We reach a different conclusion with respect to Lyman and Palisades. Paragraph 100 of the Amended Complaint contains excerpts from Lyman's testimony at the trial of Manko and Edelman. These excerpts, together with longer passages of Lyman's testimony submitted by the parties as exhibits to their motion papers,
reveal several things: First, that Lyman testified at the Manko/Edelman trial under a criminal immunity agreement with the Government, Exh. A to Plaintiffs' Memorandum of Law in Opposition to the Motion of Defendants Barry Lyman and Palisades Planning Corp. to Dismiss or for Summary Judgment ("Pls.' Mem. in Opp. to Lyman's Motion") at 118; second, that during the years 1978-1983, Lyman frequently discussed with Manko "everything associated with the tax aspects of [the] partnerships," id. at 159, and constantly discussed with Manko and Edelman the types of transactions the partnerships were doing, id. at 221; and third, that Manko and Edelman told Lyman in 1982 and 1983 that the partnerships were engaged in both "tax" transactions (i.e., transactions that would generate tax losses and that the IRS could find to be insufficiently profit-motivated) and non-tax transactions (i.e., transactions that had the potential to generate profit), and, further, that the non-tax transactions were intended to shield the tax transactions from scrutiny by the IRS, id. at 557, 560-61. In our view, these revelations suggest that Lyman may have known about, and been involved in, the fraudulent scheme. They are certainly substantive enough to justify allowing plaintiffs to proceed against Lyman beyond the pleading stage.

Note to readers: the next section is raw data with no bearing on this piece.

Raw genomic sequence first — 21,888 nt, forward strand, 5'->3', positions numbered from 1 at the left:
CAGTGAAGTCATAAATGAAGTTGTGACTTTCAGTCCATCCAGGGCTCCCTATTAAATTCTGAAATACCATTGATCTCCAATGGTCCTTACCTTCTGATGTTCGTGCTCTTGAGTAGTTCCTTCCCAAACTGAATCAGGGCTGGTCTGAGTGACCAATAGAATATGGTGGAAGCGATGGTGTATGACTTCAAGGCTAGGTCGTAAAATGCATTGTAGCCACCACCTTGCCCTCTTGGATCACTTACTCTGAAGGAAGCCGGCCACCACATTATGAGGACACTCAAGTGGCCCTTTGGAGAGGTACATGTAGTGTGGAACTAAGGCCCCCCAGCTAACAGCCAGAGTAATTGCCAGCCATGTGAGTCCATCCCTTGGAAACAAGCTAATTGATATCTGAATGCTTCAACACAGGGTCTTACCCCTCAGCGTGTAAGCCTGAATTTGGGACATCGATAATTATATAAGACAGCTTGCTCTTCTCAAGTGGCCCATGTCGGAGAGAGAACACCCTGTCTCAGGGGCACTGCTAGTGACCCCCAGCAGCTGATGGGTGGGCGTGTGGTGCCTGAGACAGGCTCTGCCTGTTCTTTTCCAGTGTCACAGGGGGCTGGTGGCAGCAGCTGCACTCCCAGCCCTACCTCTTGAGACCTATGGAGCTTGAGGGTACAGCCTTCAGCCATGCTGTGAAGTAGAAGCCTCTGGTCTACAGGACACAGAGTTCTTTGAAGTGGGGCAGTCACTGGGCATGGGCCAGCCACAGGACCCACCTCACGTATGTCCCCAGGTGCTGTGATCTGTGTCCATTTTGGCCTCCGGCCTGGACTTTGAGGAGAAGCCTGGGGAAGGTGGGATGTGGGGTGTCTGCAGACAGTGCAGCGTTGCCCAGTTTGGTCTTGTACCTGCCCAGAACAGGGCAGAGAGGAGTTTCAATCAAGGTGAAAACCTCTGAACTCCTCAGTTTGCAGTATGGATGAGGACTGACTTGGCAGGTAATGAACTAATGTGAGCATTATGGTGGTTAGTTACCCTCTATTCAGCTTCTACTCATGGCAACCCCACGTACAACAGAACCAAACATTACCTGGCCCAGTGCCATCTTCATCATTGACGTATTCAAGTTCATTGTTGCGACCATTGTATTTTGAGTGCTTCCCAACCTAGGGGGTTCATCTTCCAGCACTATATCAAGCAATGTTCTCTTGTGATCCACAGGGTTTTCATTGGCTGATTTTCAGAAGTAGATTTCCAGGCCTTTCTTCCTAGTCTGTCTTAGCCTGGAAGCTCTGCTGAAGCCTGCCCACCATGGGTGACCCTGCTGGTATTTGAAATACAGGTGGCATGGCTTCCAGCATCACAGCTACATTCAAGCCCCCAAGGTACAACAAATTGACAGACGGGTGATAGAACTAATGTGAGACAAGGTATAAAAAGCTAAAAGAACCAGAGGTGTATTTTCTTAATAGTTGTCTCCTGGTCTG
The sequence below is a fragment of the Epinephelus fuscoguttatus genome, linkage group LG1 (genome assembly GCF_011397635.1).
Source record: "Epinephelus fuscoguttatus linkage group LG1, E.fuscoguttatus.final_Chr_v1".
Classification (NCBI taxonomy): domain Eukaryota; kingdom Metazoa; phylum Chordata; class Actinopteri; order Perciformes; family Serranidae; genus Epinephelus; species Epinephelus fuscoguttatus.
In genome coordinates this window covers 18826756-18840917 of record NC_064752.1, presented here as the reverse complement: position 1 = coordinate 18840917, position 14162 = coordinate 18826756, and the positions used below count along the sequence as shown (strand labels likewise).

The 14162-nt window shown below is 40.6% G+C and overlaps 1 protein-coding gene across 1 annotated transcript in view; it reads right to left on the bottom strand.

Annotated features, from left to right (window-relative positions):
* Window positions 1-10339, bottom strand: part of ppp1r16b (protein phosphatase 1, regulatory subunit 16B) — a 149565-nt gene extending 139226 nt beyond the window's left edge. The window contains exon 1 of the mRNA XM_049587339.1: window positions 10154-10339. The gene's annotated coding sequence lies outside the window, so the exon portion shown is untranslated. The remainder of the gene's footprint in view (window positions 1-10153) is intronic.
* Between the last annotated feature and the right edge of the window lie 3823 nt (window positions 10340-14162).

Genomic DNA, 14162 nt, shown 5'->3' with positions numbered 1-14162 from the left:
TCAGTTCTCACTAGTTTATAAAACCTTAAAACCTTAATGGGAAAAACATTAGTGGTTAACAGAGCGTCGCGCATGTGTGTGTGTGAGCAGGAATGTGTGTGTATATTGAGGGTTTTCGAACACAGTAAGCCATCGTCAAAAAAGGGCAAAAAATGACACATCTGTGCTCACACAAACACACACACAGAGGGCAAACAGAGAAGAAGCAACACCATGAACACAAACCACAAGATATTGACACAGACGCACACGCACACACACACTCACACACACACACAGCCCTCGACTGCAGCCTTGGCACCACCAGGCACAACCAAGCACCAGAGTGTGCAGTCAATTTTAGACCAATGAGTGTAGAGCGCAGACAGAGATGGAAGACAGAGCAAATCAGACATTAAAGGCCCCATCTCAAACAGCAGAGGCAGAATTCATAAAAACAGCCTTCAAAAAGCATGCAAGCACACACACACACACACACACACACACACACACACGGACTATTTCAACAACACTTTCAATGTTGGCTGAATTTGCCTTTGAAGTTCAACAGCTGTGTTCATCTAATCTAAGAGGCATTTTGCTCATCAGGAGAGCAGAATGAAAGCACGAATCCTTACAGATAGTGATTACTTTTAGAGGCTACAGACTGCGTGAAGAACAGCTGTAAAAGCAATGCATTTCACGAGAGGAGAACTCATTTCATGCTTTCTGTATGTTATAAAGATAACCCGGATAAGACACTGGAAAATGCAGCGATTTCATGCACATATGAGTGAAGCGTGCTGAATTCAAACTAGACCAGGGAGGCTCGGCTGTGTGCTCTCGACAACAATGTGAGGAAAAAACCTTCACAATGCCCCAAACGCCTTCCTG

Like Tese and Sinclair, Lyman also contends that the RICO counts, as pled, fail to allege elements necessary to state a claim against him. Only one of Lyman's arguments gives us pause, and that is his argument, based on Reves v. Ernst & Young, supra, that as an underwriter of the partnerships, he did not operate or manage the tax shelter enterprise.
Whether professionals who closely serve an enterprise from outside its walls can be said to participate in its operation or management is a difficult question. Reves strongly suggests that the entities most amenable to RICO liability are those existing within an enterprise, not outside entities serving an enterprise. Reves, 113 S. Ct. at 1173. Indeed, in stating that outsiders "associated with the enterprise" could be liable under RICO, the Court offered only one scenario -- that of bribery -- which does not appear to apply here. Id.
We need not decide this question, however, in order to reject Lyman's argument. For the Amended Complaint alleges not only that Palisades marketed the limited partnerships as an outside professional service, but also that it received annual fees for administrative services it rendered the partnerships. Am. Compl. P 104. Specifically, Palisades, and Lyman through Palisades, received ongoing fees for disseminating information about the partnerships to the limited partners. Lyman testified at the Manko/Edelman trial that:
They [the limited partners] would call us with questions and we would respond to them after speaking with the general partners [Manko, Edelman, Bushnell]. It was a fee [sic] in such a way that the investors did not have to call directly down to the general partners, they did it through us. We kept track of the investors, we answered any questions, to send out [sic] the monthly statements on behalf of the general partners.